As we can see, t-tests are incredibly sensitive to the number of comparisons you run. As you move to the right of the figure (increasing the number of groups), the false positive rate steadily rises until you have around a 70% error rate when comparing 10 groups. Somewhat surprisingly, increasing the number of observations per group does almost nothing to lower the error rate. A strange exception exists for n_obs = 2, maybe corresponding to the fact that any differences between the groups are overriden by how low the sample size is, producing a low test statistic and hence high p-value.[2]

Meanwhile, the story is much simpler for ANOVAs: they are resilient. No matter the number of observations or groups, the false positive rate hovers around 0.05, exactly where we set our p-value threshold. This makes sense: wherever we set our threshold, we should expect this percentage of errors. (More on this in the Conclusions.) Below, we can see that the distribution of ANOVA p-values below 0.05 values lies neatly at 5%, as well as the mean false positive rate as a function of group size.


This post demonstrates how performing multiple t-tests between identical groups will produce high false positive rates, whereas ANOVAs successfully maintain accuracy. Note that all an ANOVA is doing is asking whether any of the groups being compared have parent populations with different means. Once we’ve run an ANOVA and determined that there are height differences between the Dutch, French, and Swedish, we would then need to use a follow-up method such as Tukey’s method or the Bonferroni’s correction.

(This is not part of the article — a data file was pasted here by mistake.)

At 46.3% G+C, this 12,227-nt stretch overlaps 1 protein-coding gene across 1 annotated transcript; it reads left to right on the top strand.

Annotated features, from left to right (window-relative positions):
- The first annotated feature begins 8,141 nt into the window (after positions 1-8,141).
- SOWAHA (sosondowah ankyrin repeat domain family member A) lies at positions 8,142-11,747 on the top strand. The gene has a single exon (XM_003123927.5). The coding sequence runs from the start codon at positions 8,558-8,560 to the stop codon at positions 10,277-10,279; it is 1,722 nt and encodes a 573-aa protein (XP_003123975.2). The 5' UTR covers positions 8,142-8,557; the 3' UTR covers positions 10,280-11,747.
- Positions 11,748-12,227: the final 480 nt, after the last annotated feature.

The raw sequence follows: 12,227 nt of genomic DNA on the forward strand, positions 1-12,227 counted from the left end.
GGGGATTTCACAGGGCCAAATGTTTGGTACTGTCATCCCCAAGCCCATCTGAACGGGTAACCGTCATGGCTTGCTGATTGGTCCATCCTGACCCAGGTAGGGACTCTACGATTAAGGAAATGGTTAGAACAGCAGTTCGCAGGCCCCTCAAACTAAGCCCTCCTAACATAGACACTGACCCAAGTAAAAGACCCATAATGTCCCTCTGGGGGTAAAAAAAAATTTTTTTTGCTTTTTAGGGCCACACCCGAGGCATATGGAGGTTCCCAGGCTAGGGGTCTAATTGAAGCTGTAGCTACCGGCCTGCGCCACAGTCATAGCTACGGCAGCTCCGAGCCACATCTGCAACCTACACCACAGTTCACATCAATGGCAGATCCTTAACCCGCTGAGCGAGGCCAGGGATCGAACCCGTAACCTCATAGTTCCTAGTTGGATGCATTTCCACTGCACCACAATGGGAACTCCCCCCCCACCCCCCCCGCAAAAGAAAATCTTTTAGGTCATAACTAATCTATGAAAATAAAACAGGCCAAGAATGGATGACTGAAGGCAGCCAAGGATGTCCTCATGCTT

When we set a threshold of p=0.05, we are accepting the fact that there is a 5% chance we reject our null hypothesis even if it is true. In other words, we would claim that the average Dutch person is taller than the average Swedish or French person, even if they aren’t. We can run our analysis again with a different p-value threshold and see that our false error rate matches the value we set for p.val. Below is the distribution of ANOVA false positive rates when we set p.val = 0.01. As we can see, the peak of the distribution is at the p-value threshold.

And to answer our original question, yes, the Dutch apparently are the world’s tallest people! Here is a summary from BBC on this article.

Finally, if you made it this far into the post, enjoy this xkcd comic by Randall Monroe, which perfectly describes the problem I tackled here. :-)


1. Visualizing false positive rates

I use rnorm to create each group. The parent population here is infinite. An alternate approach is to create a population that is then sampled from, e.g. the code below. However, this approach is slower, as the population needs to be stored in memory (and if you want to be thorough, a new population needs to be created with every iteration). Also, it becomes a little tedious to write the code to sample without replacement; it’s simpler to sample with replacement, but then as you increase n_obs, each group begins to represent a substantial percent of the parent population, and the groups begin to have many overlapping values. This then decreases the false error rate because it’s literally the same numbers in both groups.

population <- rnorm(1e6)
for(k in 1:n_groups){
    groups[[k]] <- sample(population, n_obs)

2. Changing number of observations and groups

The t-test equations are helpful for wrapping your head around why increased sample size doesn’t help much: with more samples, we just end up comparing increasingly specific estimates of the population means. Even at 10 million samples each, for example, it’s still uncomfortably easy to get a significant p-value saying the parent populations are different.

for(i in 1:100){
    sample1 <- rnorm(1e7)
    sample2 <- rnorm(1e7)

    result <- t.test(sample1, sample2)

    cat('Iteration', i, '-', result$p.value, '\n')

    if(result$p.value < 0.05){
# Iteration 1 - 0.1140783
# Iteration 2 - 0.2911598
# Iteration 3 - 0.6300628
# Iteration 4 - 0.06974418   # <- close O_O
# Iteration 5 - 0.9480819
# Iteration 6 - 0.5793899
# Iteration 7 - 0.6090801
# Iteration 8 - 0.2801767
# Iteration 9 - 0.9060832
# Iteration 10 - 0.3056238
# Iteration 11 - 0.4466754
# Iteration 12 - 0.02794961  # <- false positive
Written on May 13, 2018